Discovery of Hammer of Thor Artifact Solves Mystery of Viking Amulets
Discovery of Hammer of Thor Artifact Solves Mystery of Viking Amulets. [click image to enlarge] The discovery of a 10th century Viking artifact resembling the Hammer of Thor has solved a long-running mystery surrounding more than 1,000 ancient amulets found across Northern Europe, according to a report in Discovery News.
The relics, known as the Mjöllnir amulets, appear to depict hammers, which historians have linked to the Norse god Thor. However, this could not be concluded with certainty as their shapes are not conclusive, and none of them contained inscriptions revealing their identity.
However, another similar pendant has been found in Købelev, on the Danish island of Lolland, which is the first one to be discovered with an inscription. The runic text reads “Hmar x is”, which translates to “this is a hammer”. Cast in bronze, and likely plated with silver, tin and gold, the 1,100-year-old pendant shows that Thor’s myth deeply influenced Viking jewellery.
“This is the only hammer-shaped pendant with a runic inscription. And it tells us that (the pendants) in fact depict hammers,” Henrik Schilling, a spokeperson at the National Museum of Denmark, told Discovery News.
According to Norse mythology, Thor is a hammer-wielding god associated with thunder, lightning, storms, oak trees, strength, the protection of mankind, and also hallowing, healing and fertility. Thor is a prominently mentioned god throughout the recorded history of the Germanic peoples, from the Roman occupation of regions of Germania, to the tribal expansions of the Migration Period, to his high popularity during the Viking Age, when, in the face of the process of the Christianization of Scandinavia, the Mjölnir amulets were worn in defiance and Norse pagan personal names containing the name of the god bear witness to his popularity.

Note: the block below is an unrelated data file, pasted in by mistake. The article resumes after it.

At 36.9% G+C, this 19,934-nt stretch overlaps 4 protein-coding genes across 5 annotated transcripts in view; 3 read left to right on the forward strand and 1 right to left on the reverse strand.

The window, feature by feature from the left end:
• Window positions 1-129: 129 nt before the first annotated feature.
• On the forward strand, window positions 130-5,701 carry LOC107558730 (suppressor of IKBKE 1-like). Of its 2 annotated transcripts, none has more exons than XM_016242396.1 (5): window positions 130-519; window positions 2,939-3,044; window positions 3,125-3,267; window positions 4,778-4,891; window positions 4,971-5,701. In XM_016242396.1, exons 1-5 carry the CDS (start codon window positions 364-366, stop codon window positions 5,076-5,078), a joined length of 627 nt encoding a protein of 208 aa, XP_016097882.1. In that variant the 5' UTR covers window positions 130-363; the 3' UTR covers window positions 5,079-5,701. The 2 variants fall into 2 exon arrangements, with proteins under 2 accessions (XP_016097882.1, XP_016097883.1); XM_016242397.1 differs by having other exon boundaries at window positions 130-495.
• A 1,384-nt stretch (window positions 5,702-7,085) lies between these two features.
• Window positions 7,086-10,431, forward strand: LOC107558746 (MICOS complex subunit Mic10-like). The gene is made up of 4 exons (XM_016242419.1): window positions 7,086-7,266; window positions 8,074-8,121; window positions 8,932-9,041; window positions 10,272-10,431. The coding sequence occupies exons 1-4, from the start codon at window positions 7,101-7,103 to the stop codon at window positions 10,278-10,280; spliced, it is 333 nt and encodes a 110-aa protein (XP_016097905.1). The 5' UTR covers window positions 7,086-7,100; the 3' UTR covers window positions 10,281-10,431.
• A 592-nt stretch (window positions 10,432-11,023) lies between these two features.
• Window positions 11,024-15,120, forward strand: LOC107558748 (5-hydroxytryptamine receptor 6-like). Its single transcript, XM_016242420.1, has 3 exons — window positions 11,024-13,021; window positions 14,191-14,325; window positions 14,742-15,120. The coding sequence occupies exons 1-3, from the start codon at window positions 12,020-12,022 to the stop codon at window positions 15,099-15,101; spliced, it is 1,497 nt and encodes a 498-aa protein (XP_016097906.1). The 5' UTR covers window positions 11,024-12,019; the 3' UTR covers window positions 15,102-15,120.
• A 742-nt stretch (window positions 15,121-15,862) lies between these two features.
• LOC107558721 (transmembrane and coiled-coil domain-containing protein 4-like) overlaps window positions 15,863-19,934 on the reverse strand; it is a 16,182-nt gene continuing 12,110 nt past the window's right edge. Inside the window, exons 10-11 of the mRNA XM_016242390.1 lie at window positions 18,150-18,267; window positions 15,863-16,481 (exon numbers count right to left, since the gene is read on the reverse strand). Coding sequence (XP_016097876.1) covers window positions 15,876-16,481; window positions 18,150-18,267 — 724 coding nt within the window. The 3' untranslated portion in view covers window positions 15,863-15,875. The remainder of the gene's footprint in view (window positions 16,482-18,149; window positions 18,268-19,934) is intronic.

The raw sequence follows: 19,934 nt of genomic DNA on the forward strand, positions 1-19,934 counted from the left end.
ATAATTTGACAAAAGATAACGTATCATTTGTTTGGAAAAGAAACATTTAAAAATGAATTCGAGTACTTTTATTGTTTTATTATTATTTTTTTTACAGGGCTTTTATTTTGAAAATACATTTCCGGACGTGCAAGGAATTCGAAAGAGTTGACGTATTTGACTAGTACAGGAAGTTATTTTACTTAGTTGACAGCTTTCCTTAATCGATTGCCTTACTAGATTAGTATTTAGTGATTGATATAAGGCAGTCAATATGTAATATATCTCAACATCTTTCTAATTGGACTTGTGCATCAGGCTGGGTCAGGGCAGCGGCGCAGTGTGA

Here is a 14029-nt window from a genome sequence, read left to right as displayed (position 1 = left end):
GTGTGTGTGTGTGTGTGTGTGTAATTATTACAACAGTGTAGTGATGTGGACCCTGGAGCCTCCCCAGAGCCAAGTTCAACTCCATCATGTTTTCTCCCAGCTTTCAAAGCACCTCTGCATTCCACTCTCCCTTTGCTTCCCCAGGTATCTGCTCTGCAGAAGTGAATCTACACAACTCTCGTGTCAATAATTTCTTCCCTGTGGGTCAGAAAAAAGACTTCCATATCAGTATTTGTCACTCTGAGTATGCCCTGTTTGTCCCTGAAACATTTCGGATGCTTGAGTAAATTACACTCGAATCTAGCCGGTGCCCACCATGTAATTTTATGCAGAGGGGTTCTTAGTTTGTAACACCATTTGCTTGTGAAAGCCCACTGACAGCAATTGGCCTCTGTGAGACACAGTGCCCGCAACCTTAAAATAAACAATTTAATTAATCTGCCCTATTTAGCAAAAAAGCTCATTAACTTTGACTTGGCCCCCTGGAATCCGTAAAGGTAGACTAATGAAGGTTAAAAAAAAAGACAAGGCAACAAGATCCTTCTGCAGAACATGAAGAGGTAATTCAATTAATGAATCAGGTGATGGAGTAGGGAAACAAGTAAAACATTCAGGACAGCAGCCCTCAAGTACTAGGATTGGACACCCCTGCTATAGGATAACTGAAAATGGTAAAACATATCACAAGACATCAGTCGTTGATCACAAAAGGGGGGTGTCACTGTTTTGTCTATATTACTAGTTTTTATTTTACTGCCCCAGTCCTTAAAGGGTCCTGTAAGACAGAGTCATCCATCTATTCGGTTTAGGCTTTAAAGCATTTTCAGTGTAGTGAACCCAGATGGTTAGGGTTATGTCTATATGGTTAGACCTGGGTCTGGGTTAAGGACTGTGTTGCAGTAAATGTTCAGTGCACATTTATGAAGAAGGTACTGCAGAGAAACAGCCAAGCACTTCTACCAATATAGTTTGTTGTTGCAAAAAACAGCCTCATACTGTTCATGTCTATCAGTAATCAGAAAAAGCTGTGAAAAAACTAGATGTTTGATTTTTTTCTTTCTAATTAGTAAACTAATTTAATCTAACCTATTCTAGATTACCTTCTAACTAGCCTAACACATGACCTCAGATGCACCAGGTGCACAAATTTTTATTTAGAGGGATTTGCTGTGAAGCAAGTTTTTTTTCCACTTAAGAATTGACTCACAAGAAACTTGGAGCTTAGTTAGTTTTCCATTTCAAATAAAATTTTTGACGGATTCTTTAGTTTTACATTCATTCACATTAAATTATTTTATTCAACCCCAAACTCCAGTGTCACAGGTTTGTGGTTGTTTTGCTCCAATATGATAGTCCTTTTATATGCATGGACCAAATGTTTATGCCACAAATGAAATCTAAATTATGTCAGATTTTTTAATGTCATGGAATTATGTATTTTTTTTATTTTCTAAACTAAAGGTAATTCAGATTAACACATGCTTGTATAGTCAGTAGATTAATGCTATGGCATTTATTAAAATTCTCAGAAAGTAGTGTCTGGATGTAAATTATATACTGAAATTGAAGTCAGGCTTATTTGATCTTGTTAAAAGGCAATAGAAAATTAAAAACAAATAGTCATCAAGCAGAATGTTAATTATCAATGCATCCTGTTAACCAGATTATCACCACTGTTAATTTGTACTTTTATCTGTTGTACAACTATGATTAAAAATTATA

Featuring an interlacing ornament on one side of the hammer head and the short runic inscription on the other, the newly discovered Mjöllnir amulet is believed to have been made by a local craftsmen. Fragments of silver needles and a mould for making pendants indicate that the jewellery was produced in a silversmith’s workshop on Lolland island.Filed under: Ancient / Mythology
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